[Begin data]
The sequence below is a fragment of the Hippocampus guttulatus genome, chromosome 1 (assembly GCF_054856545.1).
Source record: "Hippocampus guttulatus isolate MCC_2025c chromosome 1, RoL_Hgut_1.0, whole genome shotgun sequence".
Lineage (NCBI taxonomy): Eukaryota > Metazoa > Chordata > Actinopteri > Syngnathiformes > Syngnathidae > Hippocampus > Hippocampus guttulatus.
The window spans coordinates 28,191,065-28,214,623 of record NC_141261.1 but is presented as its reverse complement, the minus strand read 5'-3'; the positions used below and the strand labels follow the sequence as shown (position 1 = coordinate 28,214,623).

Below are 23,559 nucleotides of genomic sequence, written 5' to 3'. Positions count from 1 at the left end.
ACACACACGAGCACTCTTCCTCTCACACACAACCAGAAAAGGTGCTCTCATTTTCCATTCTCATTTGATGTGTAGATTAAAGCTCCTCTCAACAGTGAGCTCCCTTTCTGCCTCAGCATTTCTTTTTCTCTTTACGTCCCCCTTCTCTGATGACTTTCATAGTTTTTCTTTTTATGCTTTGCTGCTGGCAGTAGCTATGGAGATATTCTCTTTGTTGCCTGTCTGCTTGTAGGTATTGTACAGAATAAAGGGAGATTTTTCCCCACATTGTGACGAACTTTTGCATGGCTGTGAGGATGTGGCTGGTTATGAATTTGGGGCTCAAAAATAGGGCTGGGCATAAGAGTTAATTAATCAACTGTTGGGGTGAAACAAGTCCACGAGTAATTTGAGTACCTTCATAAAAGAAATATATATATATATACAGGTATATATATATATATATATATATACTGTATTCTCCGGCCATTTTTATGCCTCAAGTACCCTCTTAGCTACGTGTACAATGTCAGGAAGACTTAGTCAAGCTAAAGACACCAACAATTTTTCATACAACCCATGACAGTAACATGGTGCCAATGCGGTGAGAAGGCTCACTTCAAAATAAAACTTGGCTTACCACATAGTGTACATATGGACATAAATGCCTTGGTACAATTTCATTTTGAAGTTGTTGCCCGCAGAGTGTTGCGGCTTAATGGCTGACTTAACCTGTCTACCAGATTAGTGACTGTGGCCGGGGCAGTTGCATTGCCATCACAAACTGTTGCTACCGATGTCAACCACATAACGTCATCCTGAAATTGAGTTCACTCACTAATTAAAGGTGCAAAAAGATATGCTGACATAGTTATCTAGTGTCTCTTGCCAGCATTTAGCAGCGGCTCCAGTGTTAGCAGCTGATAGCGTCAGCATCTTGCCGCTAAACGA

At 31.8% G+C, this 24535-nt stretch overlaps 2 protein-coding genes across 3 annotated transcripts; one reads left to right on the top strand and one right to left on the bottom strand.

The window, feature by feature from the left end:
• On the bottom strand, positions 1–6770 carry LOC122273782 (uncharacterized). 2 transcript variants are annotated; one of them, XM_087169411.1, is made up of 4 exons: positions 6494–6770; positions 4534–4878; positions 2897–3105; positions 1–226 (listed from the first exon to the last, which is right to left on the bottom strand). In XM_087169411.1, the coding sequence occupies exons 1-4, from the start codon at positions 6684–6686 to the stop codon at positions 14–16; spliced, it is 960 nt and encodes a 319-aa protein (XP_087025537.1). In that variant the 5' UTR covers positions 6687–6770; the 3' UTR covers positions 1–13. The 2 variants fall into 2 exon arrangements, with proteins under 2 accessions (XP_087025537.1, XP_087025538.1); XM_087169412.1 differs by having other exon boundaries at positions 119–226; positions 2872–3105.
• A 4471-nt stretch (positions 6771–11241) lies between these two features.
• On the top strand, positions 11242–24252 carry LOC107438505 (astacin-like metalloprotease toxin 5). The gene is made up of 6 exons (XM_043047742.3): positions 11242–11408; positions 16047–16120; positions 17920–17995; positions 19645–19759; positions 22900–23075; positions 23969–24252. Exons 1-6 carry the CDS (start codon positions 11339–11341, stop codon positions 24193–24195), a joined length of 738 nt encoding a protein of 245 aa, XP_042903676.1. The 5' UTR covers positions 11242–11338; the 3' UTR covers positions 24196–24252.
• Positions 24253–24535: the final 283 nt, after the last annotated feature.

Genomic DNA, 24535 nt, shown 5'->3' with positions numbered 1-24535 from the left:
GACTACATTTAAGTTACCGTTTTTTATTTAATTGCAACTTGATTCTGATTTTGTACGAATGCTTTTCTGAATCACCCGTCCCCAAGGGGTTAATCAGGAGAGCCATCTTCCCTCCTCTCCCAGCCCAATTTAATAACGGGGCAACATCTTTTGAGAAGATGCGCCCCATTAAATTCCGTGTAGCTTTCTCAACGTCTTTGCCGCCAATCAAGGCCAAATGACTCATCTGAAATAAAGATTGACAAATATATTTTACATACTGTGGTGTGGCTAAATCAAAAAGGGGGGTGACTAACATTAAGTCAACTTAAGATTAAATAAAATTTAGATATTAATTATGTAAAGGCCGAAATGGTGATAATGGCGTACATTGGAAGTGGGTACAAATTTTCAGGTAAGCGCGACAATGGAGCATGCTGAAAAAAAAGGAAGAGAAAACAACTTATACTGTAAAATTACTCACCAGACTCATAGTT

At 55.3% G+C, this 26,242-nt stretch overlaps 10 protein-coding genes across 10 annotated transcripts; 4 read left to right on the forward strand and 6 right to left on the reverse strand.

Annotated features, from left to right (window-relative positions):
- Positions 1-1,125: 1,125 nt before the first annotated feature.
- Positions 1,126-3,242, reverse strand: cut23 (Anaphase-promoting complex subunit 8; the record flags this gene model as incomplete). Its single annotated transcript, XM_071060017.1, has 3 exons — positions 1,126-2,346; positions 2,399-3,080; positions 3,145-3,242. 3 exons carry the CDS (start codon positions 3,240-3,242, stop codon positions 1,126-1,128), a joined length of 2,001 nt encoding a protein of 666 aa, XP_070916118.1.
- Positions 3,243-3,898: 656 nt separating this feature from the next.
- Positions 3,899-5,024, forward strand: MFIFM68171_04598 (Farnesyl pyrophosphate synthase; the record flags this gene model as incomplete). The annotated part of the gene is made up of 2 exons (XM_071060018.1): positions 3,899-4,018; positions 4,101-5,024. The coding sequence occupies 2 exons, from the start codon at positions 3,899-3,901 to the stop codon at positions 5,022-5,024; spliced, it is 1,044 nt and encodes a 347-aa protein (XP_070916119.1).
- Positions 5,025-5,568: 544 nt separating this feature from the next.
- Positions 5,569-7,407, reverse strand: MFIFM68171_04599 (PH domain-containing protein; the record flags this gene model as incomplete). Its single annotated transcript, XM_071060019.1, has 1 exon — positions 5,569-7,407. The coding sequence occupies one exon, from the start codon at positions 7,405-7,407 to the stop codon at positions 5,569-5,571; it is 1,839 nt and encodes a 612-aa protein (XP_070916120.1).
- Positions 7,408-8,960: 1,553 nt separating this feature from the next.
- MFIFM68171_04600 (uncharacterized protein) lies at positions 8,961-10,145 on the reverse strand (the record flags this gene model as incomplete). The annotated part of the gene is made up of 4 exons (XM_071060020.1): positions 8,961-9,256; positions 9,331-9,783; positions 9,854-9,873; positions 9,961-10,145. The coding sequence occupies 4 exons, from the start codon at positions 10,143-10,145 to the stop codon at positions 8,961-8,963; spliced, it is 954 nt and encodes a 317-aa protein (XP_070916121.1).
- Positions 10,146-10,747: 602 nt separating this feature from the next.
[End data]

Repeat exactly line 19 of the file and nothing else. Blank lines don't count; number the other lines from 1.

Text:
- Positions 3,243-3,898: 656 nt separating this feature from the next.